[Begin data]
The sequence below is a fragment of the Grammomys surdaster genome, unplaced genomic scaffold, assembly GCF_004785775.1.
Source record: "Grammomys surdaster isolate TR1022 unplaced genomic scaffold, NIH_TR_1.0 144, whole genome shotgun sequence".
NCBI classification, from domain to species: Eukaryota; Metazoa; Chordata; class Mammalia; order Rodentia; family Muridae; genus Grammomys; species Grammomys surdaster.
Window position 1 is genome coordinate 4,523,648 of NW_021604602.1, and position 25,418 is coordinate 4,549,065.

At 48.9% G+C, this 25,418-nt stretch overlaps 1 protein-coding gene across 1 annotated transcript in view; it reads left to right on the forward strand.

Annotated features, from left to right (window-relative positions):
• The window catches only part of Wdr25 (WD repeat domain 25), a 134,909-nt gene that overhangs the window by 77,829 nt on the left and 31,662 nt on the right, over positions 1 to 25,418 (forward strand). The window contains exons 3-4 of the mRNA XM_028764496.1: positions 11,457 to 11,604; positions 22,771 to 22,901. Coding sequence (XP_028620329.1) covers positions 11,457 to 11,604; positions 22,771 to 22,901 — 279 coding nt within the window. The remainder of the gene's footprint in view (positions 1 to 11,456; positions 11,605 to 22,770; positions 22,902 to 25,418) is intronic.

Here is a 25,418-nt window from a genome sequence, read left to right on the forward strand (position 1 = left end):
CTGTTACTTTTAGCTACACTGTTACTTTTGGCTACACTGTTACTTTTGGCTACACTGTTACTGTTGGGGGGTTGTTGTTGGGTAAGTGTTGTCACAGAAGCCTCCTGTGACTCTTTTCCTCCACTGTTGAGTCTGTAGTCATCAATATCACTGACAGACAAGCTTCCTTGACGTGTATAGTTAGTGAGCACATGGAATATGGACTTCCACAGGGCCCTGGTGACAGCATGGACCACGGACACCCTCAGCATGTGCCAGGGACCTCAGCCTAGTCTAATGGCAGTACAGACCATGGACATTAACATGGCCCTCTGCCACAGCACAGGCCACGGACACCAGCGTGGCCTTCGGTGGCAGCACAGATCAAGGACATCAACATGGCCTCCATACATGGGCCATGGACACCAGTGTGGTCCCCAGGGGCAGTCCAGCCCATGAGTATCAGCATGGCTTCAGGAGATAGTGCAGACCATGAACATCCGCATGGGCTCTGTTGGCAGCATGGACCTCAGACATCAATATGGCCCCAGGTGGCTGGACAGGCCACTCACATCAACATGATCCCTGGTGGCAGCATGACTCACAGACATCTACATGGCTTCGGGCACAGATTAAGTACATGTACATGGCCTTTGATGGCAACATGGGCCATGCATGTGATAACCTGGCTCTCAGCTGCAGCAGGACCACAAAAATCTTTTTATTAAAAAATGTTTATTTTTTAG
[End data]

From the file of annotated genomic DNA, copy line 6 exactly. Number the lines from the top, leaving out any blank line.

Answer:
Annotated features, from left to right (window-relative positions):